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On paper, the Bucs defense is bigger and better. If they can stop the run, sacks should follow

Bucs defensive coordinator Mike Smith says the number one thing the defense has to do is stop the run and players such as Jason Pierre-Paul excel in that area
New Bucs defensive end Jason Pierre-Paul will be relied on to protect the edge and help shut down the run, a Tampa Bay weakness last season. [MONICA HERNDON   |   Times
]
New Bucs defensive end Jason Pierre-Paul will be relied on to protect the edge and help shut down the run, a Tampa Bay weakness last season. [MONICA HERNDON | Times ]
Published Jul. 29, 2018

TAMPA — From his vantage point in the coaches' box last season, Mike Smith could see the whole thing clearly. And that was the problem.

The Bucs' defense was bad for many reasons, the biggest being it did not have many good players, especially on the defensive line.

Smith, the defensive coordinator, will never say that. He doesn't have to.

The Bucs proved it by using big resources in the offseason on the trade for Jason Pierre-Paul, signing Beau Allen, Vinny Curry, Mitch Unrein and using the 12th overall pick in the draft on Vita Vea, who limped off the field during Sunday's practice with a left calf strain that the team does not believe is too serious.

The only constant has been Gerald McCoy. No matter how poorly the Bucs defense played, you knew two things about McCoy: he was going to perform well and he was going to be back on the team the next year.

God help him.

The Bucs were last in the NFL in total defense and sacks in 2017, and went from first to worst in third-down defense.

Putting pressure on the quarterback is the name of the game in the NFL. So naturally, everyone is focused on sacks. But sacks don't happen unless you can do the job against the run on the early downs.

"You know, everybody sometimes gets fixated on sacks and putting pressure on the quarterback,'' Smith said. "But the number one tenet in the game of football is stopping the run. If you can't get there and have an advantage with the sticks on third down, it's much harder to rush the passer.''

So for all the pass-rushing talent the Bucs believe they have acquired, it's how the Bucs play the run which will determine whether they win many games this season.

Pierre-Paul plays the premier pass rush position at right defensive end, but his ability to set the edge and disrupt the run could prove to be his biggest contribution.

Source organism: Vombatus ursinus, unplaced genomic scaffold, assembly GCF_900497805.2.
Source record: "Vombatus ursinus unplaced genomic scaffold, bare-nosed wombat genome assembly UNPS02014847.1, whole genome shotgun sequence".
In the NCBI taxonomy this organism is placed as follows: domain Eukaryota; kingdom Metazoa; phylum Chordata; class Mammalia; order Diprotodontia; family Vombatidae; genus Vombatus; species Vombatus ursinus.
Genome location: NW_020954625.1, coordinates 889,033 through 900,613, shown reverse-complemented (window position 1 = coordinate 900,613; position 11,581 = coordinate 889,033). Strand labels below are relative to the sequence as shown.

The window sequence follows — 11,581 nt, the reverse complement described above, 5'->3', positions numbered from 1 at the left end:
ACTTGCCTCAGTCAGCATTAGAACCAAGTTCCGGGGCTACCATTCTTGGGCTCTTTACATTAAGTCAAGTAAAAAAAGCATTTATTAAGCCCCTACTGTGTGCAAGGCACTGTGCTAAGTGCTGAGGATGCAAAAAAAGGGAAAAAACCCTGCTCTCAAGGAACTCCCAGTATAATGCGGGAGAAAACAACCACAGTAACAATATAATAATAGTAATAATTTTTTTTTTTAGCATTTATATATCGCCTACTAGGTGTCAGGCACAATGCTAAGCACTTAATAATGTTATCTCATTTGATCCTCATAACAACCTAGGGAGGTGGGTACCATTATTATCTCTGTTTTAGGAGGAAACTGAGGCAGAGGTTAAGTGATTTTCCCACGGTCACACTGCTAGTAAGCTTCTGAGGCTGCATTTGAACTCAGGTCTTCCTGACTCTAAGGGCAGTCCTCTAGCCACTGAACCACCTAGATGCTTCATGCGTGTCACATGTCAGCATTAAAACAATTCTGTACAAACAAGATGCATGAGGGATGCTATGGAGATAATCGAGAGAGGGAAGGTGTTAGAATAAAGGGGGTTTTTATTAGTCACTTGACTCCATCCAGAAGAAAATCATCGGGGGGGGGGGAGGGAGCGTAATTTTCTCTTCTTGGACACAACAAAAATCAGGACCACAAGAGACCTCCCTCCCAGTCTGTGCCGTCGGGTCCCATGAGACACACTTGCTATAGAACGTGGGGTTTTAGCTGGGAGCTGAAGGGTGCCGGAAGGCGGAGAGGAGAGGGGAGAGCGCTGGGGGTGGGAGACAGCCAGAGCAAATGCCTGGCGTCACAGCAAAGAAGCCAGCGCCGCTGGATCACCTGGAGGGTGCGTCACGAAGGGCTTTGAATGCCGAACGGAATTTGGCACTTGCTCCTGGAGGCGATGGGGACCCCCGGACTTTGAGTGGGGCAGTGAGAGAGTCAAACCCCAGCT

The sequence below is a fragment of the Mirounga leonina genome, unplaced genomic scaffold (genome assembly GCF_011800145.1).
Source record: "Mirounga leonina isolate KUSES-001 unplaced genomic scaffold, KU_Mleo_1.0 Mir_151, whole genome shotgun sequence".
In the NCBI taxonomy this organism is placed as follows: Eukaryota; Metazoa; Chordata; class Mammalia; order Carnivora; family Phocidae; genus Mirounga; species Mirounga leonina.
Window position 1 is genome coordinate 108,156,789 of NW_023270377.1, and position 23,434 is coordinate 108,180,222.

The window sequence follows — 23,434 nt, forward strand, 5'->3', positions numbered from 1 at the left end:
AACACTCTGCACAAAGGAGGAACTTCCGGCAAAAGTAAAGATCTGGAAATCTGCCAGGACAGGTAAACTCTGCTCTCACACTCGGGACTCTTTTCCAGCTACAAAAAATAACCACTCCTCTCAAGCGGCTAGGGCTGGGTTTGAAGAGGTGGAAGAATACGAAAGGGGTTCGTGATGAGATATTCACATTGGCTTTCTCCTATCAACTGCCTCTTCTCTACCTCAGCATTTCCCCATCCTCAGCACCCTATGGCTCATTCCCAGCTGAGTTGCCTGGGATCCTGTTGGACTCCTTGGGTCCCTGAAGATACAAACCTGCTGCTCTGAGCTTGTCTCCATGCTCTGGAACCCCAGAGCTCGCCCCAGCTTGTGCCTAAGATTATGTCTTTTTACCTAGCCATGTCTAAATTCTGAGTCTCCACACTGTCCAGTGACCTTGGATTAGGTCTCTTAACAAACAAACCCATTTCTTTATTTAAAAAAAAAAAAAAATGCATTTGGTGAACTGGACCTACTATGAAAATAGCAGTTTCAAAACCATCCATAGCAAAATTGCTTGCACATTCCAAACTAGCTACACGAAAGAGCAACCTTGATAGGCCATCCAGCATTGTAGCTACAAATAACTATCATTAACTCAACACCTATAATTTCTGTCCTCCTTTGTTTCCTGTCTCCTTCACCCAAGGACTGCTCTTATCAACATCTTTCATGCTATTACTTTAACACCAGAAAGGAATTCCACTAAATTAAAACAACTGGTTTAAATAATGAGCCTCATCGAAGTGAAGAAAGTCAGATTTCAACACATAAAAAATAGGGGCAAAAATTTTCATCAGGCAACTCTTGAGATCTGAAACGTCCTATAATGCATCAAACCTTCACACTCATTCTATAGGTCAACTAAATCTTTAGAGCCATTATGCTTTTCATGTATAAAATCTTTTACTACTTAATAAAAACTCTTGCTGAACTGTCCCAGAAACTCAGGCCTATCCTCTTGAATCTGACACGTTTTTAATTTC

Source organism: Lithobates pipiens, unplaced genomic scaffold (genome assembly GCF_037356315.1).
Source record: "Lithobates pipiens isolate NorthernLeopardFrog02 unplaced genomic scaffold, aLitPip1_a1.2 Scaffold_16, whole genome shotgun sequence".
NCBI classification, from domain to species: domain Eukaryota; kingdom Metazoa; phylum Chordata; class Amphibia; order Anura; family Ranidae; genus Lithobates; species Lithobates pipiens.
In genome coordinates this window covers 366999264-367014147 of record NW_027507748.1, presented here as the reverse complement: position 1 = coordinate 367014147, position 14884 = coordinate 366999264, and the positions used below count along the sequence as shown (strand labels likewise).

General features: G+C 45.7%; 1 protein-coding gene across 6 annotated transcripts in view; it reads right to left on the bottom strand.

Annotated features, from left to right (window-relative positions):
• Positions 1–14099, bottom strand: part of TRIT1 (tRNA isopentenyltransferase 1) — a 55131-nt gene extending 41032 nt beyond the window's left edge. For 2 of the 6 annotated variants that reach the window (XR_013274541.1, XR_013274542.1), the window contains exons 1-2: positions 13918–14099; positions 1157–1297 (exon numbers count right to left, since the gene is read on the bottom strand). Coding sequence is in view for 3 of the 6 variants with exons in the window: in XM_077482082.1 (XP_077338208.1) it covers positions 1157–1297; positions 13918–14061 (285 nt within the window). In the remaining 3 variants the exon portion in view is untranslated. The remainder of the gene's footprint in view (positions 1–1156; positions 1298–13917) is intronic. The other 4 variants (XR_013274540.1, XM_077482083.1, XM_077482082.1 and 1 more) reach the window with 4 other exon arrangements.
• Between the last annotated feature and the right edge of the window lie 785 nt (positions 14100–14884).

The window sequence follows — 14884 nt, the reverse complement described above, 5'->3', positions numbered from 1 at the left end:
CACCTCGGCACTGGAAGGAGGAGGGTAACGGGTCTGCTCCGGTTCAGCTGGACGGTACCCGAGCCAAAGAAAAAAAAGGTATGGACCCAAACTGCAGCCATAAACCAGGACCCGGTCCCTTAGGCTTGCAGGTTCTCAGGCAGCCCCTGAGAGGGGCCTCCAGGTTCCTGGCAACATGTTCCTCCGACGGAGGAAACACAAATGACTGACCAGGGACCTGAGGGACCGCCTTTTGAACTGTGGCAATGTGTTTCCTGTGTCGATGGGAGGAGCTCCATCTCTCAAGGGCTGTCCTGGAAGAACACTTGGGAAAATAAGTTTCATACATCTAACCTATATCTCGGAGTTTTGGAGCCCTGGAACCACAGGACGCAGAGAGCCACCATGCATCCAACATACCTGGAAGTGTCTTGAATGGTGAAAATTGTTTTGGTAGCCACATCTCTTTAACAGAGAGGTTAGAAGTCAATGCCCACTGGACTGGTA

"When we played them last year, just from our standpoint, we probably feared him more in the running game than we did in the pass game,'' coach Dirk Koetter said of Pierre-Paul. "That's not a threat. That's not a downgrade to him because we see good pass rushers every week, but a lot of those speed rushers can't play the run. I mean, he's 280 pounds.

"He anchors, he sets the edge, his length, he's hard to get into his body. He's got those long arms, and then he's so powerful. I was just watching a clip today on a big play where the tight end slices back across the line, they were playing the (Los Angeles) Rams last year. He just picked the tight end up and walked him right back into the ball carrier.''

Since his days as the defensive coordinator in Jacksonville where he had John Henderson (6 feet 7, 335 pounds) and Marcus Stroud (6 feet 6, 310 pounds), Smith has preferred big-bodied players inside to occupy blockers and free up his linebackers.

Smith has them now. Vea (6-4, 347) and Allen (6-3, 327) have joined Stevie Tu'ikolovatu (6-1, 340) to play alongside McCoy.

"Absolutely. You want your defensive linemen to be able to take up blocks and allow your linebackers to run free and you want to try to get as much resources as the offense can put on the four down linemen and that will keep the other guys free,'' Smith said.

In 2016, opponents converted only 32.5 percent on third down, tops in the league. Last season, 2016, the Bucs allowed an NFL-worst 48.1 percent conversions.

"We went from one to 32nd in third downs, and it wasn't because of what we did on third down,'' Smith said. "It's what we did on first and second down. We weren't very efficient on first and second downs. They had third and manageables and when you're in third and manageables, it's tough to defend.''

In 2016, opponents faced an average third down of 7.1 yards and produced 5.1 yards per play. Last season, the average third down was 6.88 yards but the Bucs defense allowed 7.1 yards.

The Bucs had 18 sacks on third down in 2016. Last season they produced only 11.

In the end, it gets back to players. Look at it this way, defensive end Robert Ayers (two sacks in 12 games) and defensive tackle Sealver Siliga (no sacks in eight games) are out of football. Defensive end Ryan Russell (two sacks in 14 games) just signed with Buffalo. Clinton McDonald (five sacks) took a pay cut after he failed a physical to remain with the Broncos.

That doesn't even count two other mainstays, safety T.J. Ward and cornerback Robert McClain, who are looking for jobs.

On paper, the Bucs are bigger and better. If they can stop the run, opposing quarterbacks could have some long days. At least, that's the plan.

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